“Black vs. White” button

By Lynne Tolman of the Major Taylor Association
June 17, 1898
Black vs White bicycle race

A pinback button promoting an 1898 bicycle race in Cambridge, Mass., billed the head-to-head competition in simple terms: “Black vs. White.” The reality for the two contestants, Major Taylor and Eddie McDuffee, was more complicated. They were onetime teammates, now rivals, always in a quest for speed.

At 19 years old, Indiana native Marshall W. “Major” Taylor, aka “the Worcester Whirlwind,” was in his second full season as a professional bike racer. The bicycle craze came amid increasing Jim Crow racial segregation, violently enforced by lynching. In 1894, the League of American Wheelmen had restricted amateur membership to white people. Nonetheless, the LAW racing board in New York had granted a professional license to Taylor, an African American.

McDuffee, 27, son of an Irish Catholic bricklayer from Lawrence, was having the best year of his career in 1898. He excelled at paced racing, tucking into the slipstream behind a “quad” or a “quint,” a four- or five-man bicycle, to pick up speed. Typically he received $1,000 if he won a race, $500 if he lost. In the fall of 1897, riding against the clock, he had set the world record for a paced mile.

The Boston Team

The previous summer, Taylor and McDuffee had been teammates in a Boston vs. Philadelphia pursuit race. The Massachusetts squad was one of the earliest integrated teams in professional sports. Several riders — all white except Taylor — had trained together in Cambridge and tried out for the five-man team. In the competition at Charles River Park on July 21, 1897, the racers worked together efficiently to win the 5-mile chase. Taylor pulled his teammates most of the way, then dropped to the back of the formation, his energy spent, as McDuffee took the lead and brought the Boston riders past the other team in the final mile.

The 1898 event on the same track had a different tone, with its “Black vs. White” hype. Playing it up as a racial battle was a win-win for the box office. It heightened the drama for spectators, no matter which man they were rooting for or whose supremacy they wanted to see validated or smashed. The 30-mile race on June 17 drew a crowd of 13,000, according to the Boston Herald. When Taylor came onto the track, the band played “The Warmest Baby in the Bunch,” a George M. Cohan song whose lyrics are filled with demeaning racial stereotypes. For McDuffee’s entrance the musicians launched into “All Coons Look Alike to Me,” a ragtime hit written by African American entertainer Ernest Hogan. The tune spawned many racist imitations, and near the end of his life the composer said he regretted it.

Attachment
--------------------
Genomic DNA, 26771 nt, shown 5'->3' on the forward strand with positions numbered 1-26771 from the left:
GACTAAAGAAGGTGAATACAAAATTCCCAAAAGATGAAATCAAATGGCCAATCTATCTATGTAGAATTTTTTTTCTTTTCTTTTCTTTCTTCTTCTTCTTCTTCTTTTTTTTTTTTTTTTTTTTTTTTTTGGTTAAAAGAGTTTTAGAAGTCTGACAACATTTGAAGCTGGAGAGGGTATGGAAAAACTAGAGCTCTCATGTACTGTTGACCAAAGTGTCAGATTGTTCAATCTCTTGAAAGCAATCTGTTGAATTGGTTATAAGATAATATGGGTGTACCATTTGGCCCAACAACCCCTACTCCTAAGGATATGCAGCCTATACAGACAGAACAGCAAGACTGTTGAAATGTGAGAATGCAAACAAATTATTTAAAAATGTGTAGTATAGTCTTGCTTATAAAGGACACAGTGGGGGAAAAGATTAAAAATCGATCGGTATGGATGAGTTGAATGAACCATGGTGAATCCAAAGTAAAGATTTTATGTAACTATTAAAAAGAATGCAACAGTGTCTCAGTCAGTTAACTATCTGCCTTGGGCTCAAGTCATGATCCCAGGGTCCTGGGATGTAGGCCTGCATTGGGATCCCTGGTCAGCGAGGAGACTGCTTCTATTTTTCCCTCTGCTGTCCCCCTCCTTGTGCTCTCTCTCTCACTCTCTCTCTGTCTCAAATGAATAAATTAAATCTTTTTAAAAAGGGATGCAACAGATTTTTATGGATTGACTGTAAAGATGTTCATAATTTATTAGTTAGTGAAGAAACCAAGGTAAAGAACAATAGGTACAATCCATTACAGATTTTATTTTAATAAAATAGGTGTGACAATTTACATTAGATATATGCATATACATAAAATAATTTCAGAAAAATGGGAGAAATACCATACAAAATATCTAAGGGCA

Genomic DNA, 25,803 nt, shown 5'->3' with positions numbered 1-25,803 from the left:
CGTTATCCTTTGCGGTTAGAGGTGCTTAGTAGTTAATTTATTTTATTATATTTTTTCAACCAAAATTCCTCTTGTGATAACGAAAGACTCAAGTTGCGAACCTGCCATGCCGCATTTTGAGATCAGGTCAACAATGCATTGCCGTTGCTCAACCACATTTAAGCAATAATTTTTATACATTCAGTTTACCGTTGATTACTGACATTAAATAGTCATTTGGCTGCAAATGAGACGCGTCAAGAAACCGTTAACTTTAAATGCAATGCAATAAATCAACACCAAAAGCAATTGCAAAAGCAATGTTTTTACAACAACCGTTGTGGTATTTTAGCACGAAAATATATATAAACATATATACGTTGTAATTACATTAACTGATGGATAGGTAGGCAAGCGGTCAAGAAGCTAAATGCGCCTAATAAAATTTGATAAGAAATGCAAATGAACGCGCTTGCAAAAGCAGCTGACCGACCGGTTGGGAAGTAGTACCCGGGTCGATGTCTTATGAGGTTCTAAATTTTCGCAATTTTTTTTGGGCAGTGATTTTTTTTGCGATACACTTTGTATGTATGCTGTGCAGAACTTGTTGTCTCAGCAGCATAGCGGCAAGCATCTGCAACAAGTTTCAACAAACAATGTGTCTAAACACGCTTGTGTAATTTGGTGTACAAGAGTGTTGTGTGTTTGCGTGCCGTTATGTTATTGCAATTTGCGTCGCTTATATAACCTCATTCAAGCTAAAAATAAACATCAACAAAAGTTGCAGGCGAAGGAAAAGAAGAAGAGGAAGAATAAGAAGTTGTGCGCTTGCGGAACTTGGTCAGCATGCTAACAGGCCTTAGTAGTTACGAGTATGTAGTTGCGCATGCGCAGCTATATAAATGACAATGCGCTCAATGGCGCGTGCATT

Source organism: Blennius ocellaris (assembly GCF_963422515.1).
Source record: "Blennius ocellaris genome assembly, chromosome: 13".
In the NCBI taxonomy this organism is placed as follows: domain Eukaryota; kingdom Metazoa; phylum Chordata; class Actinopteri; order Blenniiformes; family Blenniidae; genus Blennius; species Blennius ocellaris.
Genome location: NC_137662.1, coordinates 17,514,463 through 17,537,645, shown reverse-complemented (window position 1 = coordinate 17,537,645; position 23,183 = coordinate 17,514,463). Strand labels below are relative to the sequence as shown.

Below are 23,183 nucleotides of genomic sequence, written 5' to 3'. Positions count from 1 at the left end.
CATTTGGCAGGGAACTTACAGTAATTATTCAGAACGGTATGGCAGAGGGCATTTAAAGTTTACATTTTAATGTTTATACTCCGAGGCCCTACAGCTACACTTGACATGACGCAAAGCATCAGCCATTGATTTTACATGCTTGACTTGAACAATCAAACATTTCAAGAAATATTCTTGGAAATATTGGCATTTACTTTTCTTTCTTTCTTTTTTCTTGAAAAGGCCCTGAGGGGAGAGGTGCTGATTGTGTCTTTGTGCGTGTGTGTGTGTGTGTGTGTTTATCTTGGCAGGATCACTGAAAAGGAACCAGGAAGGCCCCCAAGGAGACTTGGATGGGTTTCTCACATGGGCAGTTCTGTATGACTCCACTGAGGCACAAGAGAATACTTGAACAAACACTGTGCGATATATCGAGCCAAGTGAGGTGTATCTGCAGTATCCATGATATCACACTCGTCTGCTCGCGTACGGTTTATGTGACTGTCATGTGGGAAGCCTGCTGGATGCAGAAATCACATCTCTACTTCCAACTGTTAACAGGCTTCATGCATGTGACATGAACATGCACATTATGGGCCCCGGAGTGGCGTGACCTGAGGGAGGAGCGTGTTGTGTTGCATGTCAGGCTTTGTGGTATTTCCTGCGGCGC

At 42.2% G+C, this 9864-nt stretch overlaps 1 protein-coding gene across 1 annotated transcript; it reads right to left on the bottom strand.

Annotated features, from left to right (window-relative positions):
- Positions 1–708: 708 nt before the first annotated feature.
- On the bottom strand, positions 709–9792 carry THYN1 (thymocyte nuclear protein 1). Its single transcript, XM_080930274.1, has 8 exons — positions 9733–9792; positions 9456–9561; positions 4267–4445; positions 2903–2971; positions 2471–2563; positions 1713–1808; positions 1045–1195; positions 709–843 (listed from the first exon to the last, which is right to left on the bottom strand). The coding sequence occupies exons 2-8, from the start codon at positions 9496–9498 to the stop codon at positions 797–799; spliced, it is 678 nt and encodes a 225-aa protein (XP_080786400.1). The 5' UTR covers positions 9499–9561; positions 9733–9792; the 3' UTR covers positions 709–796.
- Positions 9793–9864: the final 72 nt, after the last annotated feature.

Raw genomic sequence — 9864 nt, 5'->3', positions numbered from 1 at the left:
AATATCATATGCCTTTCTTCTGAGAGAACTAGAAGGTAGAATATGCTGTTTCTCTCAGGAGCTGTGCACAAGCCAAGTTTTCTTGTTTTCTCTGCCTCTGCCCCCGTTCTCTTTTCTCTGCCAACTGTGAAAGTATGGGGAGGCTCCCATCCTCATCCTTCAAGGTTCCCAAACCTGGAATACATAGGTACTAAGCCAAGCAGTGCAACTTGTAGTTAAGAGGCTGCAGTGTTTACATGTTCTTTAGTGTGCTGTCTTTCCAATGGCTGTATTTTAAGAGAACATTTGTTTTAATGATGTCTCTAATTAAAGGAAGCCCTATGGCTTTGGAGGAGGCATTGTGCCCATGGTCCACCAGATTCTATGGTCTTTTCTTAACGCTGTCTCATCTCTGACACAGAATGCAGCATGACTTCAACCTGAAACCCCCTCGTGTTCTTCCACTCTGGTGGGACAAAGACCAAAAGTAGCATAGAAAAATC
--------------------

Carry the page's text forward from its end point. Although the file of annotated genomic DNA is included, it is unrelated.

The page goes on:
Sports clipping from the Philadelphia Times November 18, 1899

McDuffee won that race, but ultimately Taylor beat him into the record books. Before the summer ended, French rider Edouard Taylore shaved seconds off McDuffee’s world record for a human-paced mile, and in the fall Major Taylor lowered the record further. Barred from certain races because of his color and stymied by bureaucratic maneuvers that threatened his eligibility, Taylor was focusing on pure speed rather than direct competition.

The record fever accelerated with the arrival of the motor age. Bicyclists drafted a variety of ever-faster pacemaking machines, called motocycles, and McDuffee was an early adopter. In 1899 McDuffee and Taylor kept trading the coveted 1-mile record, each knocking seconds off the other’s time in a series of motor-paced trials. That August, fresh from a record-setting stint in Chicago, Major Taylor edged out Tom Butler, another Massachusetts rider, in a four-man race to win the 1-mile world championship in Montreal. McDuffee took the record back in October. But Major Taylor had the last word in November, back in Chicago, blazing a mile in 1 minute, 19 seconds – an average speed of 45.56 miles per hour.

McDuffee promptly announced his retirement. But he did not begrudge Major Taylor the conquest and in fact he had proved to be an ally in the pursuit of fair play. After their one and only intercity race, the Boston-area men Taylor had teamed up with became his strong rivals athletically, wrote biographer Andrew Ritchie, but they “never questioned his fundamental right to be in the sport.”


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